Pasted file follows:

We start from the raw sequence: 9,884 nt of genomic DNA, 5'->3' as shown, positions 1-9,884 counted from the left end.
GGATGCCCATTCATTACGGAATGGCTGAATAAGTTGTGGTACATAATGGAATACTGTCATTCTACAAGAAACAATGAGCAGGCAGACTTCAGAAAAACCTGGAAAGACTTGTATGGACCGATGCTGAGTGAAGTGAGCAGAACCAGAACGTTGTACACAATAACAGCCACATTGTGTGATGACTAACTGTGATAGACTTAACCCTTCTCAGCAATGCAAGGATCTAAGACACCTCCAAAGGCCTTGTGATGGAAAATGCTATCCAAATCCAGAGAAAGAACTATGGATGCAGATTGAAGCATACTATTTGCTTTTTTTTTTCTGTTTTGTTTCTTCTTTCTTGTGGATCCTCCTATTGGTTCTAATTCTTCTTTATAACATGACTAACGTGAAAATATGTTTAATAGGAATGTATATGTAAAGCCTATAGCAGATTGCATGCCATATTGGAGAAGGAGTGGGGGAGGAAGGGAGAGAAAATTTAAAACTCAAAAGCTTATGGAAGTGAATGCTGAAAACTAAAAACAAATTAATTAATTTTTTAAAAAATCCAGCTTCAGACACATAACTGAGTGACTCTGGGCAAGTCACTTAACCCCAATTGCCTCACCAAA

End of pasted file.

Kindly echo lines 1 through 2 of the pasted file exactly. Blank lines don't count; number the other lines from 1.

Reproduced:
We start from the raw sequence: 9,884 nt of genomic DNA, 5'->3' as shown, positions 1-9,884 counted from the left end.
GGATGCCCATTCATTACGGAATGGCTGAATAAGTTGTGGTACATAATGGAATACTGTCATTCTACAAGAAACAATGAGCAGGCAGACTTCAGAAAAACCTGGAAAGACTTGTATGGACCGATGCTGAGTGAAGTGAGCAGAACCAGAACGTTGTACACAATAACAGCCACATTGTGTGATGACTAACTGTGATAGACTTAACCCTTCTCAGCAATGCAAGGATCTAAGACACCTCCAAAGGCCTTGTGATGGAAAATGCTATCCAAATCCAGAGAAAGAACTATGGATGCAGATTGAAGCATACTATTTGCTTTTTTTTTTCTGTTTTGTTTCTTCTTTCTTGTGGATCCTCCTATTGGTTCTAATTCTTCTTTATAACATGACTAACGTGAAAATATGTTTAATAGGAATGTATATGTAAAGCCTATAGCAGATTGCATGCCATATTGGAGAAGGAGTGGGGGAGGAAGGGAGAGAAAATTTAAAACTCAAAAGCTTATGGAAGTGAATGCTGAAAACTAAAAACAAATTAATTAATTTTTTAAAAAATCCAGCTTCAGACACATAACTGAGTGACTCTGGGCAAGTCACTTAACCCCAATTGCCTCACCAAA